6/23: Saké Hana
I was asked by Toshi at Saké Hana to help with a tasting event. This happened to be for Shichiken Brewery, a saké that I was introduced to at Sakagura tasting. One big attraction about this tasting is that it is educational in its approach, educating enthusiasts on the basics of saké production in a show-and-tell format, all within one hour.
The education began with covering the basics of saké, mainly ingredients. The first lecture was on the production of yeast starter. To make “kobo,” Mr. Kitahara used steamed Yamadanishiki rice and sprinkled yeast through women’s stockings- an actual method used by the brewery- while carefully explaining the proper growing conditions. This was followed by production of “shubo,” which involved the production method by mashing the rice and mixing with “kobo” and water in several carefully measured stages.
After “shubo” was prepared, he went through the brewing process, followed by two different stages of filtrations: the separation of the lees from the mash, and carbon filtration. It is important to note that while first filtration sets the difference between clear “seishu” to the cloudy “nigori,” second charcoal filtration determines the difference between filtered and unfiltered “muroka” saké. For Shichiken Brewery, they are heavy on charcoal, resulting in less aromatic, more “traditional” styled flavor with good depth and acidity.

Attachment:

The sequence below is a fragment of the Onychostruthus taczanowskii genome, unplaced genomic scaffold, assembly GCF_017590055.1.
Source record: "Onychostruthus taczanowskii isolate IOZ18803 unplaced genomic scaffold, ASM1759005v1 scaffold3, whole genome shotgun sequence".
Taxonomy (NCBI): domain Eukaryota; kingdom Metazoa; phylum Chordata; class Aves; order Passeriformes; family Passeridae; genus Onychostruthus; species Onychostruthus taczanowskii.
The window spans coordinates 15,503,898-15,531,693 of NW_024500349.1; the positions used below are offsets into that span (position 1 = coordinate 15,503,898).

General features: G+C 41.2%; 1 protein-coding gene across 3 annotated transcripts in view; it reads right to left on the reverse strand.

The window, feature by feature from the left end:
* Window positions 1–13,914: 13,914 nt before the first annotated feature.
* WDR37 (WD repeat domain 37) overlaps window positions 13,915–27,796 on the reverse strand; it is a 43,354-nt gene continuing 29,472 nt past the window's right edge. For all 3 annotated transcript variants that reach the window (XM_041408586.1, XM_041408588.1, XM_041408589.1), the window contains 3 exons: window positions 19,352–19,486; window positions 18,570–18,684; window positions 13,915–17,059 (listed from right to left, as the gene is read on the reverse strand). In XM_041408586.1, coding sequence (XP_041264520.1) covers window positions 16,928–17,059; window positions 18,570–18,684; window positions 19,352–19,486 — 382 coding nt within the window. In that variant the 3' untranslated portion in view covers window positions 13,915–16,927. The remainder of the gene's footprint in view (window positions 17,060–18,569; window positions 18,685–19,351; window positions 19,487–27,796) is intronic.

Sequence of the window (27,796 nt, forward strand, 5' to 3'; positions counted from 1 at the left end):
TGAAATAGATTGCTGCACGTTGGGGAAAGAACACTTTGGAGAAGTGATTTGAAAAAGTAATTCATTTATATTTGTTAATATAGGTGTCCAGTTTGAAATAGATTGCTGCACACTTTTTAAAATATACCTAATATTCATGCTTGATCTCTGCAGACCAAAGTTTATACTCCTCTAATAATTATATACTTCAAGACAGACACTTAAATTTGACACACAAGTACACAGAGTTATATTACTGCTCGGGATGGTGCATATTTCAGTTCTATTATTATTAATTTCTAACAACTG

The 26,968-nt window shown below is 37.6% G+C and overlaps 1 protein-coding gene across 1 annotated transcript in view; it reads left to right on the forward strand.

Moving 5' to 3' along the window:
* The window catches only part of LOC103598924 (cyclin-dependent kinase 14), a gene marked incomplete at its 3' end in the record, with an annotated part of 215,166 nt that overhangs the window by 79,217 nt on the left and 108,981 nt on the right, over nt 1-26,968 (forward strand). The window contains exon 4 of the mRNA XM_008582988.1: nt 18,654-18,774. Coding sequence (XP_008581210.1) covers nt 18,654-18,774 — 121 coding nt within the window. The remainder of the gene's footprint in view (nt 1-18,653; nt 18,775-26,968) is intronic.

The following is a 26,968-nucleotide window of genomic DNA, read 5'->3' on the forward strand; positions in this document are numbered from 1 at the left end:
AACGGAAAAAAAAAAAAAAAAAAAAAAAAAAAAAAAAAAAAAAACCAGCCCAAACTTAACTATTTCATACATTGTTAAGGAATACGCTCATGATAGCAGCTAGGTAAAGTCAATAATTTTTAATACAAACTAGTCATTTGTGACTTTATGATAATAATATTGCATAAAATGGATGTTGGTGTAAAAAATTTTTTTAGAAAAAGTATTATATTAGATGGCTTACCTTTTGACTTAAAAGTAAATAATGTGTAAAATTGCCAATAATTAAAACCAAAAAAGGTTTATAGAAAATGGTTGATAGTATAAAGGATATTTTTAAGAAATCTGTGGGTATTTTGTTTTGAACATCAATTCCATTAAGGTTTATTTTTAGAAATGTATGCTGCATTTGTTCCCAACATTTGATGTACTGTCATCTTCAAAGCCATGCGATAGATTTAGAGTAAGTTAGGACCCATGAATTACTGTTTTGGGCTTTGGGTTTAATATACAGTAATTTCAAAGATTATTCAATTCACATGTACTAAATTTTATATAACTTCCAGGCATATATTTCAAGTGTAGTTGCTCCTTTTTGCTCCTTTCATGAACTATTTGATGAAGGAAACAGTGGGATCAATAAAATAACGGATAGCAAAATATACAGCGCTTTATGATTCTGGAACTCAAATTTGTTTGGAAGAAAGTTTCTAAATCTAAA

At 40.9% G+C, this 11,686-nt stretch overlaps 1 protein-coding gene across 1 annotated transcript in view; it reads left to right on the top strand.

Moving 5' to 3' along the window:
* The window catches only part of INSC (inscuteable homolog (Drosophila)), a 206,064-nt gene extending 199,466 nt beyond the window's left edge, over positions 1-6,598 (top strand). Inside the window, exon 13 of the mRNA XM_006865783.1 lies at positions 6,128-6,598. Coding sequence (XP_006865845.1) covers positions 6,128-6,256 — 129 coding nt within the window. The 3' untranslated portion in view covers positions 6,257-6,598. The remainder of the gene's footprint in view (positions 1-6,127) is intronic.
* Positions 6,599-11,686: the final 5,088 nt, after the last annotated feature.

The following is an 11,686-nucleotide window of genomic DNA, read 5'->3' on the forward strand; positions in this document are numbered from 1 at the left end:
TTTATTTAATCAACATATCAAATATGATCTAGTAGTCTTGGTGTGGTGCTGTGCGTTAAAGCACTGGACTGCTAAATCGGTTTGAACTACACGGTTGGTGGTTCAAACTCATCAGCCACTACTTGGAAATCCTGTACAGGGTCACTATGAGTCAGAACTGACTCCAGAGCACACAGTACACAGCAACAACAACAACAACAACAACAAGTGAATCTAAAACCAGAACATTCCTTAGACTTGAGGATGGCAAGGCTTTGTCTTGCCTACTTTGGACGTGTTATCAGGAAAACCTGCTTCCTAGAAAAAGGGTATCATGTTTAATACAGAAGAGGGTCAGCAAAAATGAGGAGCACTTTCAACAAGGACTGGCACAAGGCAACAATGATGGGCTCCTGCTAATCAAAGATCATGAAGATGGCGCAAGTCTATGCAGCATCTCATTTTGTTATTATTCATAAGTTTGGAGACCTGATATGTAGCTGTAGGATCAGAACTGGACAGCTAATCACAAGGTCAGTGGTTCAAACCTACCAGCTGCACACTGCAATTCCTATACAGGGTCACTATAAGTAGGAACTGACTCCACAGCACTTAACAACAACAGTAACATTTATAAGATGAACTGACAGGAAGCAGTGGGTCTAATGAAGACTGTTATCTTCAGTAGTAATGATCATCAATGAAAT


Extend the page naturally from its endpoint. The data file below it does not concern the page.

Last section of the lecture concluded with blending, pasteurization, and bottling. Of course, the best part of the evening was the tasting saké after fully understanding the process involved.
Shortly after Saké Hana tasting was finalized, I was asked by Kitahara-san to assist in another tasting event held a day later. This time, the event was held at Chanto Japanese Restaurant by Christopher Street in the West Village. This was not only a saké education event, it also included Maiko-style dance and Tuna Feast, with Chefs demonstrating sashimi making using the one and onl Masamoto yanagi knives.
The event started with the reception featuring Shichiken saké, before Maiko-style dancing took stage. I have to say that this was the first time I got to witness Maiko-style dancing and it turned out to be the highlight of the evening. Combining elegance and athleticism in tune with Japanese shamisen music, to say that the contrasting dynamics of grace and adrenaline rush was awe-inspiring would be a huge understatement. (NOTE: picture of the dancers are not from the event.)
On the side, the chefs started their demonstration, and the feast soon followed. In the mean time, Mr. Kitahara and I began preparation for the presentation which of course, included tasting the products. One of the saké was the featured bottle of the evening, the "Kinu No Aji" 1998 vintage which was spectacular, a clear, pure, and elegant version of the aged Koshu.
This session was to be completed in 1/2 the time as the night before; therefore, our game plan was to conduct same-time translation. This went very well, and audience were engaged.
After the session, it was time for round two of... everything. (Hey, nobody told me that!) This, of course, included saké presentation by which time has become second nature.